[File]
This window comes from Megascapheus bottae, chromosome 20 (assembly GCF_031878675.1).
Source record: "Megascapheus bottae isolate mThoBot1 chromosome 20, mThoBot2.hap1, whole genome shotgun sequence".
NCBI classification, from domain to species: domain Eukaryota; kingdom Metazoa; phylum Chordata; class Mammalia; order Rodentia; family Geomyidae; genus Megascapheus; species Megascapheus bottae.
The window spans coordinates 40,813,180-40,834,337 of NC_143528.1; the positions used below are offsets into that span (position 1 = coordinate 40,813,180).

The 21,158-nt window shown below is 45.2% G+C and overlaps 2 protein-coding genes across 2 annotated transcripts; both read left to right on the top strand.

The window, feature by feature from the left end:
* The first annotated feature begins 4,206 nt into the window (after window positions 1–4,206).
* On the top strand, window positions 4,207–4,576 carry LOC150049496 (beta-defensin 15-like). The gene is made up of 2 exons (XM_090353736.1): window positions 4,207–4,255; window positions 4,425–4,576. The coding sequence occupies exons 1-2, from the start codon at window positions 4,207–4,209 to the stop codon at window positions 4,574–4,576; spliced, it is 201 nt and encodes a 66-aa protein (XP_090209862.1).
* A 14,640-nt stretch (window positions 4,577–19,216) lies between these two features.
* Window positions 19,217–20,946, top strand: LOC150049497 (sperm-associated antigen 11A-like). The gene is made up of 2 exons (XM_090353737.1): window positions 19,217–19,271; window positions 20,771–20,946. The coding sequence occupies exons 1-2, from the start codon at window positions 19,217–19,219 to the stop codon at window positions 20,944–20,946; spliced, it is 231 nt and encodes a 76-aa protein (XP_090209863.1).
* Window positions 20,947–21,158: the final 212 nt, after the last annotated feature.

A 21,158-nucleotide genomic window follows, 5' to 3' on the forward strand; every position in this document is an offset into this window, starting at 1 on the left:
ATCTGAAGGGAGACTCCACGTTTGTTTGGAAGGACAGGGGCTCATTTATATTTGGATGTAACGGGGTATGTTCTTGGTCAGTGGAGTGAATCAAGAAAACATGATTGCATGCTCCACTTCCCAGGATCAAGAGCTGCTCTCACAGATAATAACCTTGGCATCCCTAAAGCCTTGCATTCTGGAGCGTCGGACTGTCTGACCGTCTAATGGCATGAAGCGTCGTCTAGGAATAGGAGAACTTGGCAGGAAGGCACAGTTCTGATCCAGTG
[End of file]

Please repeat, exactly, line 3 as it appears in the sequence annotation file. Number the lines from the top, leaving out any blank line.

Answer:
NCBI classification, from domain to species: domain Eukaryota; kingdom Metazoa; phylum Chordata; class Mammalia; order Rodentia; family Geomyidae; genus Megascapheus; species Megascapheus bottae.